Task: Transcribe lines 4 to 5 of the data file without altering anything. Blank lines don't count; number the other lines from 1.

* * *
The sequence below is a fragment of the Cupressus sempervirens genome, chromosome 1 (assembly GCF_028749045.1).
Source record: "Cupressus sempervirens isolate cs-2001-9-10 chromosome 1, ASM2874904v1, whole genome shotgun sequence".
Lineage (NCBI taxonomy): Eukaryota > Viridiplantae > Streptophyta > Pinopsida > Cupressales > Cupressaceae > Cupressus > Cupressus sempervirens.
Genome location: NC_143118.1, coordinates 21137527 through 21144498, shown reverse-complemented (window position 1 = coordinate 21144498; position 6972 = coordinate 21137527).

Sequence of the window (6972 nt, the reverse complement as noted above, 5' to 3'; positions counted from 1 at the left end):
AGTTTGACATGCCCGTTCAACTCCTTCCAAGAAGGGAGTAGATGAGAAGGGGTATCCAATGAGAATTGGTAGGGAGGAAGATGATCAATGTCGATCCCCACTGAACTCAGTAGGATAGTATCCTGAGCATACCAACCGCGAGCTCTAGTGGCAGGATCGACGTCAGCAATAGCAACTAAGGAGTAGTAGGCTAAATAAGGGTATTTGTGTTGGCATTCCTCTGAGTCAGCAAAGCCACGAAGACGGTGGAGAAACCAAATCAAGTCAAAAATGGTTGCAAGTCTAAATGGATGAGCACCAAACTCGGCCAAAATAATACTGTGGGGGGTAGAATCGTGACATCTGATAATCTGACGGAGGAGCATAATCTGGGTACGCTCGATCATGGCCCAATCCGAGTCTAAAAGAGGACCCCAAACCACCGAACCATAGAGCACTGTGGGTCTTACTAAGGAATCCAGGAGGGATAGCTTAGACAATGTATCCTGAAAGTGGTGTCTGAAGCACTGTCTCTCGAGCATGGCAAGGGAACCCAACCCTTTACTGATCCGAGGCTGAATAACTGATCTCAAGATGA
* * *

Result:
Genome location: NC_143118.1, coordinates 21137527 through 21144498, shown reverse-complemented (window position 1 = coordinate 21144498; position 6972 = coordinate 21137527).

Sequence of the window (6972 nt, the reverse complement as noted above, 5' to 3'; positions counted from 1 at the left end):